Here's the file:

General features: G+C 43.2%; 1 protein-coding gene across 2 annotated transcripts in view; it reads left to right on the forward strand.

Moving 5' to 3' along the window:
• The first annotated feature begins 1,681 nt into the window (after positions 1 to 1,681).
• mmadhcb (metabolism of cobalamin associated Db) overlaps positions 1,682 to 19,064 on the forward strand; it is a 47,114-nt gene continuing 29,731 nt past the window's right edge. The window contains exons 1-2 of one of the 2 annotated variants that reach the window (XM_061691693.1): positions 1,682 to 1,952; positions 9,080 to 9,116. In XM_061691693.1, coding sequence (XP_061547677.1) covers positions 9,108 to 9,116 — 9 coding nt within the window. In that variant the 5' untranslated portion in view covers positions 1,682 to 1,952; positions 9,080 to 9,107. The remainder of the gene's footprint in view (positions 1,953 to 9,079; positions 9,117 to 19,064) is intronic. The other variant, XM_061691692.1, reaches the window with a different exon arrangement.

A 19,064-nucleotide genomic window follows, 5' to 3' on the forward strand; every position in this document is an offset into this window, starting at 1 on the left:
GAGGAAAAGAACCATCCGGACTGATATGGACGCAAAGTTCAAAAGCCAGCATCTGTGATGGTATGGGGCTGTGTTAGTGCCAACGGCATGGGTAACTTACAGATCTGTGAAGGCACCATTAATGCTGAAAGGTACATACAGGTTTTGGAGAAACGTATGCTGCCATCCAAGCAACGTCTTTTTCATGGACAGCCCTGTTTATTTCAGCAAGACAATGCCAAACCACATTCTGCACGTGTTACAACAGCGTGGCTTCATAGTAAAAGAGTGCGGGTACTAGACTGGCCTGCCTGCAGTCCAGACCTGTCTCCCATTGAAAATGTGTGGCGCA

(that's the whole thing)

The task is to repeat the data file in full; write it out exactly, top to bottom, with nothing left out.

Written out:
General features: G+C 43.2%; 1 protein-coding gene across 2 annotated transcripts in view; it reads left to right on the forward strand.

Moving 5' to 3' along the window:
• The first annotated feature begins 1,681 nt into the window (after positions 1 to 1,681).
• mmadhcb (metabolism of cobalamin associated Db) overlaps positions 1,682 to 19,064 on the forward strand; it is a 47,114-nt gene continuing 29,731 nt past the window's right edge. The window contains exons 1-2 of one of the 2 annotated variants that reach the window (XM_061691693.1): positions 1,682 to 1,952; positions 9,080 to 9,116. In XM_061691693.1, coding sequence (XP_061547677.1) covers positions 9,108 to 9,116 — 9 coding nt within the window. In that variant the 5' untranslated portion in view covers positions 1,682 to 1,952; positions 9,080 to 9,107. The remainder of the gene's footprint in view (positions 1,953 to 9,079; positions 9,117 to 19,064) is intronic. The other variant, XM_061691692.1, reaches the window with a different exon arrangement.

A 19,064-nucleotide genomic window follows, 5' to 3' on the forward strand; every position in this document is an offset into this window, starting at 1 on the left:
GAGGAAAAGAACCATCCGGACTGATATGGACGCAAAGTTCAAAAGCCAGCATCTGTGATGGTATGGGGCTGTGTTAGTGCCAACGGCATGGGTAACTTACAGATCTGTGAAGGCACCATTAATGCTGAAAGGTACATACAGGTTTTGGAGAAACGTATGCTGCCATCCAAGCAACGTCTTTTTCATGGACAGCCCTGTTTATTTCAGCAAGACAATGCCAAACCACATTCTGCACGTGTTACAACAGCGTGGCTTCATAGTAAAAGAGTGCGGGTACTAGACTGGCCTGCCTGCAGTCCAGACCTGTCTCCCATTGAAAATGTGTGGCGCA